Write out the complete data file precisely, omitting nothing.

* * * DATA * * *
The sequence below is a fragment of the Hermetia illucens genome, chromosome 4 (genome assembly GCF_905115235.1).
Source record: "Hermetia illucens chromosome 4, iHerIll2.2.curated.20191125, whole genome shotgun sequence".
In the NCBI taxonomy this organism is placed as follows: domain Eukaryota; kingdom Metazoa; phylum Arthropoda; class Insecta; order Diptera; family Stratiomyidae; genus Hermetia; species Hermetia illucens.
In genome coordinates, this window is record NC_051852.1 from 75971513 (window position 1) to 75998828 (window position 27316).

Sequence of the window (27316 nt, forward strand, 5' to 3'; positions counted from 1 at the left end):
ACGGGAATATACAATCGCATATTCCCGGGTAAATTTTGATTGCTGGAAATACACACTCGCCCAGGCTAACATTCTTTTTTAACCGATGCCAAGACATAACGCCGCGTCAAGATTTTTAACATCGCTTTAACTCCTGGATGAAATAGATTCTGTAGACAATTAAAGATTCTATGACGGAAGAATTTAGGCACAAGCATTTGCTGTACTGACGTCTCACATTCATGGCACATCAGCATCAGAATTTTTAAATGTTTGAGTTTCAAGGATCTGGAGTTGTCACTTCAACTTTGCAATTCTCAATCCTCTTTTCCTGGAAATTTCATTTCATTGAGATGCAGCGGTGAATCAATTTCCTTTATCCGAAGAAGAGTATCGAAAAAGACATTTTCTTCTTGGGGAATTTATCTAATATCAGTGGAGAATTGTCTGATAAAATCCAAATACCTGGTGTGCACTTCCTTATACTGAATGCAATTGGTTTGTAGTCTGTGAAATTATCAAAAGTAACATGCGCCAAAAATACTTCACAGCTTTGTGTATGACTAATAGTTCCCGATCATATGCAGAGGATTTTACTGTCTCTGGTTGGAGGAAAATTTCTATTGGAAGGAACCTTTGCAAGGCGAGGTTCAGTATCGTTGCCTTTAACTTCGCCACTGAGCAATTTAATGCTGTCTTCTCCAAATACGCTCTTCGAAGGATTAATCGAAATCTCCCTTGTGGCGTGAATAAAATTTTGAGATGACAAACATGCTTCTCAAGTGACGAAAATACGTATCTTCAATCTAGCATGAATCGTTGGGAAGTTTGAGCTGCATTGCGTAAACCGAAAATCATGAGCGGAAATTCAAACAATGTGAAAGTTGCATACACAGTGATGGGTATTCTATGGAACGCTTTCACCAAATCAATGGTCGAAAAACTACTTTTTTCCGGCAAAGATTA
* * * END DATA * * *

The sequence below is a fragment of the Hermetia illucens genome, chromosome 4 (genome assembly GCF_905115235.1).
Source record: "Hermetia illucens chromosome 4, iHerIll2.2.curated.20191125, whole genome shotgun sequence".
In the NCBI taxonomy this organism is placed as follows: domain Eukaryota; kingdom Metazoa; phylum Arthropoda; class Insecta; order Diptera; family Stratiomyidae; genus Hermetia; species Hermetia illucens.
In genome coordinates, this window is record NC_051852.1 from 75971513 (window position 1) to 75998828 (window position 27316).

Sequence of the window (27316 nt, forward strand, 5' to 3'; positions counted from 1 at the left end):
ACGGGAATATACAATCGCATATTCCCGGGTAAATTTTGATTGCTGGAAATACACACTCGCCCAGGCTAACATTCTTTTTTAACCGATGCCAAGACATAACGCCGCGTCAAGATTTTTAACATCGCTTTAACTCCTGGATGAAATAGATTCTGTAGACAATTAAAGATTCTATGACGGAAGAATTTAGGCACAAGCATTTGCTGTACTGACGTCTCACATTCATGGCACATCAGCATCAGAATTTTTAAATGTTTGAGTTTCAAGGATCTGGAGTTGTCACTTCAACTTTGCAATTCTCAATCCTCTTTTCCTGGAAATTTCATTTCATTGAGATGCAGCGGTGAATCAATTTCCTTTATCCGAAGAAGAGTATCGAAAAAGACATTTTCTTCTTGGGGAATTTATCTAATATCAGTGGAGAATTGTCTGATAAAATCCAAATACCTGGTGTGCACTTCCTTATACTGAATGCAATTGGTTTGTAGTCTGTGAAATTATCAAAAGTAACATGCGCCAAAAATACTTCACAGCTTTGTGTATGACTAATAGTTCCCGATCATATGCAGAGGATTTTACTGTCTCTGGTTGGAGGAAAATTTCTATTGGAAGGAACCTTTGCAAGGCGAGGTTCAGTATCGTTGCCTTTAACTTCGCCACTGAGCAATTTAATGCTGTCTTCTCCAAATACGCTCTTCGAAGGATTAATCGAAATCTCCCTTGTGGCGTGAATAAAATTTTGAGATGACAAACATGCTTCTCAAGTGACGAAAATACGTATCTTCAATCTAGCATGAATCGTTGGGAAGTTTGAGCTGCATTGCGTAAACCGAAAATCATGAGCGGAAATTCAAACAATGTGAAAGTTGCATACACAGTGATGGGTATTCTATGGAACGCTTTCACCAAATCAATGGTCGAAAAACTACTTTTTTCCGGCAAAGATTA